Perhaps you remember an earlier story about the infamous "Mud Camp" expedition of a couple years ago. Perhaps I am lying in a ditch, twitching as I imagine this fanciful tale. Who can tell? I guess it's not that important.
To me, "Grouse-Huxley" sounds imperial, important, like a high society gent from the 1930s. Nothing could really be further from the truth. In fact, this bruised land is a muddied mess available only to those who duck old ghosts and have the nerve to drive miles of "road", really just temporary railroad grades that have almost completely reverted to nature, seeming more like a deer trail now. Branches scrape your vehicle, mystery mud puddles without bottom dare you to continue. "Does this go anywhere?" Sort of...
After many miles of this adventure, you begin to wonder what gem lies at the end. After each insane dip and washout you know the journey will not prove wasted. Sort of. But once you get there you realize that you are in a deep wilderness combined with the sensibilities of an abandoned factory town. The south side of Chicago invokes a similar emotion. Once booming and filling the air with coal smoke, entire industrial neighborhoods have again reverted to nature, former factories sprawl immensely and forlorn, structural supports now as gentle as balsa, where forest again tries to maintain a foothold in failing concrete and generations of rust.
It is indeed strange to have such feelings invoked deep within our temperate jungle, hiding bears and other unseen energies deep within the tent of forest and suspended reason. But around the unsure perimeter of this human induced change, ancient spirits still do their dance. Of course some day they too shall pass, like everything else.
Grouse-Huxley really does sound imperial, doesn't it? In truth I must confess that the name came to me in a state of near delirium after many days of thinking far too much and hanging out with the most sordid sort of scoundrels. In truth, it is just the midpoint between Grouse Point, a high ridgetop viewpoint now choked with growth, and Huxley Lake, an ancient glacial water body now choked with the disregard all too common in our age. ATVs, the four-wheeled snorting beasts, have done a fine job of destroying almost all sense of history, creating a muddied mess of miniature roads in what has been recently designated the Roaring River Wilderness in no small display of irony. This must be how the Native Peoples felt when the brass bedecked iron horse first snorted its way across the Dakotas. Huxley survives, in flux as do we all. Mud is as malleable as clay in a potters hands, a refuge for seeds and spores that lie locked just waiting for time and opportunity to release their contained magic. You just can't keep a good seed down.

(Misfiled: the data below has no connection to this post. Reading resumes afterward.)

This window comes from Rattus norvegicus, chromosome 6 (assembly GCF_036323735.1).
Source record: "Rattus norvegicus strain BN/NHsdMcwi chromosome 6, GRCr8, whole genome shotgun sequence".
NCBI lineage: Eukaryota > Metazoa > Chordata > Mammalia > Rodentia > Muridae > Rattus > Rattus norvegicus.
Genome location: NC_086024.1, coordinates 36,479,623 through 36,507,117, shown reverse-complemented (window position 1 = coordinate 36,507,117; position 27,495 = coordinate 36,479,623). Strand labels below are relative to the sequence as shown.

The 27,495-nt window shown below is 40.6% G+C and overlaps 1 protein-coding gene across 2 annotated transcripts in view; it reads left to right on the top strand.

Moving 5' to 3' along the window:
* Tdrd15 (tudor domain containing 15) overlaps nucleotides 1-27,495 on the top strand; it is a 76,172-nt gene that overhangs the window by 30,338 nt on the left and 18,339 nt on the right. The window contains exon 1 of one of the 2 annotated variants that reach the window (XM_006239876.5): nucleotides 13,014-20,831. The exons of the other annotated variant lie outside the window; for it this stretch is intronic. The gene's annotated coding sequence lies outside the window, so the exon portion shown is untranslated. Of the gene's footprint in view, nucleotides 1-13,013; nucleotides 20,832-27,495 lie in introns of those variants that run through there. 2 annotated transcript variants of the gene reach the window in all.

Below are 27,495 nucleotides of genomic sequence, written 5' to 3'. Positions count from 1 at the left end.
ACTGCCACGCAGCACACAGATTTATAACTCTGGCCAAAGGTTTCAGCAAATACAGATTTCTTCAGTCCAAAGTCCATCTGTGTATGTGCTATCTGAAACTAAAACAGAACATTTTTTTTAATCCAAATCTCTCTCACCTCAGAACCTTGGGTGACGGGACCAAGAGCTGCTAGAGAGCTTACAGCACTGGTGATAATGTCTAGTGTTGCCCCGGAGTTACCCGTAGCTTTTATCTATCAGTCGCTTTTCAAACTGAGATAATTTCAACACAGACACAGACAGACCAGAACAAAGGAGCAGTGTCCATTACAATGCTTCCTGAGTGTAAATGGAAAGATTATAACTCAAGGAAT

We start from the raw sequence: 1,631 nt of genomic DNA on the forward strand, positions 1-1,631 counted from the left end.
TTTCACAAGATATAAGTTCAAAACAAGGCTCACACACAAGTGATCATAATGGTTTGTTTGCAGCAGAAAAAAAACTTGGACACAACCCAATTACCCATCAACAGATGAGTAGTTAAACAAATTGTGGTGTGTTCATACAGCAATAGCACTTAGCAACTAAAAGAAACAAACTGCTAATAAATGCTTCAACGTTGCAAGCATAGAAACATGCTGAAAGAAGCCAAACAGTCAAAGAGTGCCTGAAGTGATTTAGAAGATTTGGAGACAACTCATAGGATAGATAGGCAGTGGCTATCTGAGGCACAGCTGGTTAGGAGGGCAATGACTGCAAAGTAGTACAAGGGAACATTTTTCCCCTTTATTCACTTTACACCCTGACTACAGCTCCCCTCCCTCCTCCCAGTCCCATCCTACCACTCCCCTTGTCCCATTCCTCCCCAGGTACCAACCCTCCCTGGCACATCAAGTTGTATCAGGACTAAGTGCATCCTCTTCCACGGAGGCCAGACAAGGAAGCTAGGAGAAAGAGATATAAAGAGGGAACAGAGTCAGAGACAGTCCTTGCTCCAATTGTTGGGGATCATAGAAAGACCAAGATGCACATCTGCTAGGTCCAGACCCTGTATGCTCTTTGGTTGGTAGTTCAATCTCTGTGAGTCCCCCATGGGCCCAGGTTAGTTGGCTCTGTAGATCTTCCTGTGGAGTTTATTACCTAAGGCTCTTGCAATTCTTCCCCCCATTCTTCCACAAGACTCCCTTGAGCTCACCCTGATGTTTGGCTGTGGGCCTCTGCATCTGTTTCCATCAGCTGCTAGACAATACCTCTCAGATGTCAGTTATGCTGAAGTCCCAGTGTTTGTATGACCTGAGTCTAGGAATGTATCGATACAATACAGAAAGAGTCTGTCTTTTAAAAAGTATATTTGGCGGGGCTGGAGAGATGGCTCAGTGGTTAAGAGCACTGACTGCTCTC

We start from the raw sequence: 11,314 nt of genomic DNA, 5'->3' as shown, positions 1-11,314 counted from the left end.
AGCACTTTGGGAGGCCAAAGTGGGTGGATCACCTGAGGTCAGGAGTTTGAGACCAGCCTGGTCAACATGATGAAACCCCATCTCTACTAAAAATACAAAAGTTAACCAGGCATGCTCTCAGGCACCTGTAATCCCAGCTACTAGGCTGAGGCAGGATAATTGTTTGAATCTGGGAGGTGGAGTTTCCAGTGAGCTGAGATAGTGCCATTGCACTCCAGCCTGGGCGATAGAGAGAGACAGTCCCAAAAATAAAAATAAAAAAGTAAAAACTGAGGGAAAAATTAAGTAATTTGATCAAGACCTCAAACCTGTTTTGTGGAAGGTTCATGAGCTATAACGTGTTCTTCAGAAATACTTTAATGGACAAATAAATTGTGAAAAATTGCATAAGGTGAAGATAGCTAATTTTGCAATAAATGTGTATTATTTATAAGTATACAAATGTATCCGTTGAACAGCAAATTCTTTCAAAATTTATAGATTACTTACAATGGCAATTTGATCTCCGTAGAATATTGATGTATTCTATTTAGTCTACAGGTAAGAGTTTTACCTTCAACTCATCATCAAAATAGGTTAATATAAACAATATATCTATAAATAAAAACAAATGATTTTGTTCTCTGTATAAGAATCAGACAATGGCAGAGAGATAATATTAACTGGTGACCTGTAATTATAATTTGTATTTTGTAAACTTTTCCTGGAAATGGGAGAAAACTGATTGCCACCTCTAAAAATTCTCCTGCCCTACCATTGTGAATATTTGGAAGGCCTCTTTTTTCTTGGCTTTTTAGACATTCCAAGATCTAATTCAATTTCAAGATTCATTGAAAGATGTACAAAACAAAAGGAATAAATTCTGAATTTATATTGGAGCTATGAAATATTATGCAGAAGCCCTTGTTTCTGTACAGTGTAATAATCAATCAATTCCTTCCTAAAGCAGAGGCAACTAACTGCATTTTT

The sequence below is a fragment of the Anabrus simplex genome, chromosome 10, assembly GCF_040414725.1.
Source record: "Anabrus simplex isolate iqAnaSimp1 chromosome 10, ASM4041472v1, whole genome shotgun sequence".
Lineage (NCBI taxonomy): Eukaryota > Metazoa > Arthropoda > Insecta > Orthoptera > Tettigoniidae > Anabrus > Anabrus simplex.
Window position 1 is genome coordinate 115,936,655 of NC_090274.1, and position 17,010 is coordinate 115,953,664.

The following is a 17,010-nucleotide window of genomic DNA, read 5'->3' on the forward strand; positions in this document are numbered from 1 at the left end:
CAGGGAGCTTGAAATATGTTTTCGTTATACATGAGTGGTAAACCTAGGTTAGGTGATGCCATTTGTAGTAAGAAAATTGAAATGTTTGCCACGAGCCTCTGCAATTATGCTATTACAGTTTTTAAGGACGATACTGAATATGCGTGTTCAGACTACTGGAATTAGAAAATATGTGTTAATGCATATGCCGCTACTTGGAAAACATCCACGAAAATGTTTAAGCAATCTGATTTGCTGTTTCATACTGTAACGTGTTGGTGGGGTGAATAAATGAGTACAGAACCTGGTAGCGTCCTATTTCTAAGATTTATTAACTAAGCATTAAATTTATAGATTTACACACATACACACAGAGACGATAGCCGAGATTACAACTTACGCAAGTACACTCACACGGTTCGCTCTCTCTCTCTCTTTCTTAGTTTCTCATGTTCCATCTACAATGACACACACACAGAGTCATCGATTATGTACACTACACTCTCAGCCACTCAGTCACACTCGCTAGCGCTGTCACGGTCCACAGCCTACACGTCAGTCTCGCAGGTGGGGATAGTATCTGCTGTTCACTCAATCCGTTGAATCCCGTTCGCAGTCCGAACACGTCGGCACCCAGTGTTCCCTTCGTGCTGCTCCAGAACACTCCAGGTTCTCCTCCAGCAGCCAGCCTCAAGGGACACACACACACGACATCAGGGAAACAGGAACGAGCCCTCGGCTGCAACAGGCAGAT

I'm not sure why I go back to the place. Really, it's quite a mess and not quite worth the insane trip in. It's wilderness to be sure, but lacking the big trees and scarred like a Pharaoh. Deep cuts and grades for railroads deemed "temporary" 100 years ago still survive as clearly as any Roman aqueduct. Clear the trees and lie rails and little change would be evident. But something beyond the tangible lurks there, heavy like fog.
The locomotives are gone, the men are gone, as are the old trees. Are they all still assembled together in some unseen place and way? We have such a narrow framework which we view the world. Einstein and his 2 ways to view the world: "all miracle or nothing".
This trip, I chose not to document the weird goings-on of 3 odd fellows deep in forgotten new trees. Sometimes as memory fades, we turn to photographs to kindle a sense of the lost. In time, the photographs themselves become the memories. My mind tells of expeditions to the Roaring River flowing like mercury, or dancing along the back of an emerald snake that exists only in the imagination. We try to imagine what these woods were like when crosscuts sang or solitary mosses do their timeless dance, only aware of the wind and cotton sky hanging leaden. For a time these dreams take hold, replaced by passing jets or our own new laughter. We too will be forgotten.
Don, Randy, and Murphy